It is time for a discussion of the first volume of Legend of the Galactic Heroes, featuring me, Carriage, and Gee! This post will contain lots of spoilers, so it’s recommended you read the book first. (Amazon — Audible — Barnes and Noble — Book Depository — Rightstuf)
To check on the Summer Reading Program 2018 schedule, click here.
Cho: Welcome to the year 3596
Carriage: Now is that is Imperial years…or?
Gee: Are we going by SE or Imperial?
Cho: Ha ha, according to Wikipedia, our story (not the prologue) starts “SE 796/IC 487/AD 3596”
But we’re still using paper, and haven’t cured the common cold 🙂
We do have cool sleep tanks though
Today’s discussion will be us three — thanks for joining in, Gee and Carriage
How did you like this one?
Gee: I went into this book not really knowing anything about the series, so the prologue had me gasping “Oh no!” at least three times.
The book was very good though, I enjoyed it a lot
Carriage: Thanks for having us Cho, and I enjoyed the book a lot. I started it after finishing the anime that just finished and it really filled in a lot of details!
Cho: The new anime is pretty nice, isn’t it? I saw the first two episodes the other day.
(I’ll note that this is my second time reading volume 1 of this, and I went with the audiobook version both times.)
Gee: I hope to one day watch the anime, but I’m always in catchup mode, so who knows when I actually will
Cho: I’ll be curious to see how the general perception toward the franchise may or may not shift. In years past, most anime fans only knew of the old and very long OVA series, and it kind of had a cult classic status that probably intimidated a lot of people.
The books themselves feel pretty approachable to me at least though — I’m not big on military sci-fi, but the story’s entertaining and the characters memorable.
Gee: I agree. I’m also not a big “hard” sci-fi fan, but this book was still really engaging
Carriage: That’s really good to hear since the book to me seemed a lot more inaccessible than the anime did
…Especially with that long prologue, haha
Cho: Oh yes, that prologue. (I had skipped it in this re-read actually, ha ha)
Gee: So much prologue
Cho: The author is definitely a big history buff, that’s for sure
Carriage: I thought that it would never end
Gee: Really throwing you in the thick of it, and you either drown or swim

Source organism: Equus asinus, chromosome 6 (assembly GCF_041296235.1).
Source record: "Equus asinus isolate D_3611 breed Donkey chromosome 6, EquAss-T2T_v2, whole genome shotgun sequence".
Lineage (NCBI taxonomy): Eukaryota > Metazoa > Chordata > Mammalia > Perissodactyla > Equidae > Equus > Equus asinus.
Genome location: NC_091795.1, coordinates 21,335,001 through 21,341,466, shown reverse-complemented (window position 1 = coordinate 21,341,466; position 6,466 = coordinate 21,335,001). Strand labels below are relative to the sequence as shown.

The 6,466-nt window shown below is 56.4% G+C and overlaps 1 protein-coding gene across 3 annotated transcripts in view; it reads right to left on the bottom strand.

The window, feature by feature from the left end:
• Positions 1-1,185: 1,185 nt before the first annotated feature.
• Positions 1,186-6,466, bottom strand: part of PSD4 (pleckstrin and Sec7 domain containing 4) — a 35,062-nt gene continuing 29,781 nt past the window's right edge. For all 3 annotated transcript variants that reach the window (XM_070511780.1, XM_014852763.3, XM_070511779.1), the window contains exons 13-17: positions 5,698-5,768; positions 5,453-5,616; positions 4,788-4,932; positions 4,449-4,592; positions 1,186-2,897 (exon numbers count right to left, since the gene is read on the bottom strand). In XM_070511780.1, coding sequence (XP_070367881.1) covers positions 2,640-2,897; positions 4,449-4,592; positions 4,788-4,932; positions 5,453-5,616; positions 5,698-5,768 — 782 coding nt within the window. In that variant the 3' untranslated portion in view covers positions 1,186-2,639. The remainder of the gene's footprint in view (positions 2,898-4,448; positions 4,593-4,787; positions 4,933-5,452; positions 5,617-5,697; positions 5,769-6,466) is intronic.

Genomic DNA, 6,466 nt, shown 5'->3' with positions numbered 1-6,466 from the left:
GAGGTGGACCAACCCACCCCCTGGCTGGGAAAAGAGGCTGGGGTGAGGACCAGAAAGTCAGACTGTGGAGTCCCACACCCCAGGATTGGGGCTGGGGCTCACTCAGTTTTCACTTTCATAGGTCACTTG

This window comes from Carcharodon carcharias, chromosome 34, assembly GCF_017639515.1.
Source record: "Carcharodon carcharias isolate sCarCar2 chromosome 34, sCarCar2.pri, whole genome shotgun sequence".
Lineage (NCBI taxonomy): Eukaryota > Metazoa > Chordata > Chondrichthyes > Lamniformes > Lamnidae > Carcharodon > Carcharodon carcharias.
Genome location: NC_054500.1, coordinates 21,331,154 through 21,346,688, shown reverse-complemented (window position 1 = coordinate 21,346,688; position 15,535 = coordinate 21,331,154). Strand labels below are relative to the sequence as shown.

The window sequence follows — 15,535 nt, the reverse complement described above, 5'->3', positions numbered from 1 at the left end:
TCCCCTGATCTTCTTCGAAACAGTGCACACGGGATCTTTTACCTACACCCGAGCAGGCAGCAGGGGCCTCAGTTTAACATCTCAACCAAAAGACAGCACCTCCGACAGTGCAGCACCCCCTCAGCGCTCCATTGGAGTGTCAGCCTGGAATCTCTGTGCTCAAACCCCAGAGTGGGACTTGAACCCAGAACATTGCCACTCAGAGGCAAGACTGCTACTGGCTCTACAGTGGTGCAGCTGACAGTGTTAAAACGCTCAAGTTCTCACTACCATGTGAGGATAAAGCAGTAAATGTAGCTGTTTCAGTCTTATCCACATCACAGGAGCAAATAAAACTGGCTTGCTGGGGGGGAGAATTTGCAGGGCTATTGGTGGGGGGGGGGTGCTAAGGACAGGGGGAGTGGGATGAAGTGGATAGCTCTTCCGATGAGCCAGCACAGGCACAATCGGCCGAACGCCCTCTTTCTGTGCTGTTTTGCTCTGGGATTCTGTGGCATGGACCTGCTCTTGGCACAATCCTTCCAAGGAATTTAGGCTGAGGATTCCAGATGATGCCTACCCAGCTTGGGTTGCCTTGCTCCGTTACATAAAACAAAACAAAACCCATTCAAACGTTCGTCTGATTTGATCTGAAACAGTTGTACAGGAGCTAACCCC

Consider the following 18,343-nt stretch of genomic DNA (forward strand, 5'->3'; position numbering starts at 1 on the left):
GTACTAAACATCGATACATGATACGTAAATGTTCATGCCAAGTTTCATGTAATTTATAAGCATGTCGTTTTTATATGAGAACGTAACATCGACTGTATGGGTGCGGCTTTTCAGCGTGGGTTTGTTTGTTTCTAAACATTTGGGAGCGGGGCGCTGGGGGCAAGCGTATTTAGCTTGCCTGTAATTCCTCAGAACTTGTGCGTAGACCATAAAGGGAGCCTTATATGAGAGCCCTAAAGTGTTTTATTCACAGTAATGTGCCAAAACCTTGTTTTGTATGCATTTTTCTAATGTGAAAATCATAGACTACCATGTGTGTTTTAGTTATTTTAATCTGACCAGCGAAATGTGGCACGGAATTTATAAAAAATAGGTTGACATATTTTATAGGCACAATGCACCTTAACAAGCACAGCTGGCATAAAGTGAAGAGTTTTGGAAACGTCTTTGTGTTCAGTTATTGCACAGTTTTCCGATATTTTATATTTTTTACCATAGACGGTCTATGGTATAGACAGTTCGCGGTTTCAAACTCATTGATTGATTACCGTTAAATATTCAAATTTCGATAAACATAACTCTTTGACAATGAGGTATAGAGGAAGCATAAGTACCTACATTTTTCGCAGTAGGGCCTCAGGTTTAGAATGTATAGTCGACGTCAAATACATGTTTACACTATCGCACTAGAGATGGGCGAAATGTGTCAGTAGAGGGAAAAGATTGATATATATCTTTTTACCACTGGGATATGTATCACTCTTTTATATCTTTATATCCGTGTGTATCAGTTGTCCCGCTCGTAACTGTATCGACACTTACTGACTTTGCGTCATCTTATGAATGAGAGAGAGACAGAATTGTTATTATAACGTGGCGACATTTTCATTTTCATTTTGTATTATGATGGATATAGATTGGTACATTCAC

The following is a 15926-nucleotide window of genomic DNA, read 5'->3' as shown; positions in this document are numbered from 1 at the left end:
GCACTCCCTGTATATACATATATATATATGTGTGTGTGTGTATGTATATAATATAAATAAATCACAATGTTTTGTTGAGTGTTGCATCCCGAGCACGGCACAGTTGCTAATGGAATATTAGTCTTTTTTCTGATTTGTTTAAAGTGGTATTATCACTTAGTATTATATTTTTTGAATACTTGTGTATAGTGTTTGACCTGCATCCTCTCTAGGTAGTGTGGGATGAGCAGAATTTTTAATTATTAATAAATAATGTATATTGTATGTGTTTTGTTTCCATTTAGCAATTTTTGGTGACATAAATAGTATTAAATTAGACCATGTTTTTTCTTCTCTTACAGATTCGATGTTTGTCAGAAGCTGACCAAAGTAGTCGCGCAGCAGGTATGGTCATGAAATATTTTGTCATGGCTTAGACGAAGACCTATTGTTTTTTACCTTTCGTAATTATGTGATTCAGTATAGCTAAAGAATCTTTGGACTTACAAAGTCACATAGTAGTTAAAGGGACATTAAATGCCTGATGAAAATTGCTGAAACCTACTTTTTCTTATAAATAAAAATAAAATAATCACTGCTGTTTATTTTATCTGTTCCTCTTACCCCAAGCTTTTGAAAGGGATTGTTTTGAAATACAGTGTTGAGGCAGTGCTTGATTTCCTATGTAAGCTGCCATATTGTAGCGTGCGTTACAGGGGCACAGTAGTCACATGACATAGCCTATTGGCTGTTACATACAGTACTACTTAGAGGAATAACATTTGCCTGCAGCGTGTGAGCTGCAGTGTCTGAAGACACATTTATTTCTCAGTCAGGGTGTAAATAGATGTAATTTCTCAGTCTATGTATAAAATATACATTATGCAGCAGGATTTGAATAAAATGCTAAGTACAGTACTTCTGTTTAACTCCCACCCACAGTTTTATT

Cho: I think I noted in my review a couple years ago that the writing in general could come off as dry.
And noted that the audiobook presentation of the text likely spiced things up for me
Gee: It’s very dense indeed. It did take longer for me to read this one than I usually do
Carriage: I’m so glad that it wasn’t just me then!
Gee: It is an actual novel though, compared to the light novels I’ve been reading recently for the site. That, plus its age makes all the difference I’m sure
Cho: The LN that feels most comparable to me in this respect is probably Tanya the Evil — I would’ve preferred an audiobobok for that one too
I think in the case of LoGH though, what kept me going were the characters
Gee: I agree! I really loved the interactions with Yang and Julian (and Yang with anyone, haha)
Cho: Yang is quite entertaining, and uncomfortably on-the-nose
Gee: Who ever said this series was subtle🤣
Carriage: This novel sure does feel painfully relevant sometimes, haha.
Cho: History sure likes to repeat itself /yangvoice
Gee: Hence my various “Oh no”s in the prologue
Cho: Yang is likely the easiest character to relate to, in this respect — we can’t help but feel frustrated when those with the power continue to do what they tend to do
I find it interesting how the story takes the time to show how even with vastly different governments, human nature tends to make a mess of things
Carriage: Definitely. It carries a kind of inherently pessimistic view on humans which is a hard pill to swallow. I think the moment where Yang talked about how he didn’t want to change because of the frustration he felt towards the world was one of the strongest ones for me in the novel.
Gee: The fact that Yang is a mostly uninvested & uninterested party to the power struggle, yet is so obviously crucial to success is what makes him the one we get invested in with this book
His pessimism of the morality on both sides is very apt
And yet he continues to be drawn into it
Cho: The Longest Sigh Ever when Yang secures a victory that should achieve some kind of peace, only for the war to be continued for the sake of leaders hoping to get re-elected in a couple months
Gee: It’s almost TOO relevant.
It caused me physical pain
Cho: We’ve talked mostly about Yang — how did you like Reinhard as a character?
Gee: I think he has some very understandable motivations and noble intentions, but the execution is problematic.
The path to hell is paved with good intentions, and all that
Carriage: I feel like Reinhard, at first, got a lot less in the way of backstory and explanation of his motivations so it was a little harder to come around to his side but Siegfried definitely helped with that
Gee: I found his relationship with Siegfried (and his sister) was definitely what elevated his character
Cho: Siegfried Kircheis is definitely Reinhard’s moral compass, and Annerose his sympathetic motivation
I think without them, Reinhard would be too “distant” to really connect with, since he’s such a larger-than-life figure
Gee: Like with Yang and Julian, it’s the more personal human relationships these characters have that make them ones you want to support (or at least read more about)
Carriage: I completely agree but with one exception. The landesharr of phazzan was a character that I was immensely interested in even without very many of his connections visible to us
What did you two think of this phantom third party?
Gee: They’re definitely an unknown at this point, but I can see the Phazzans acting as more and more of an involved participant going into the future.
There are a lot of possibilities for subsequent books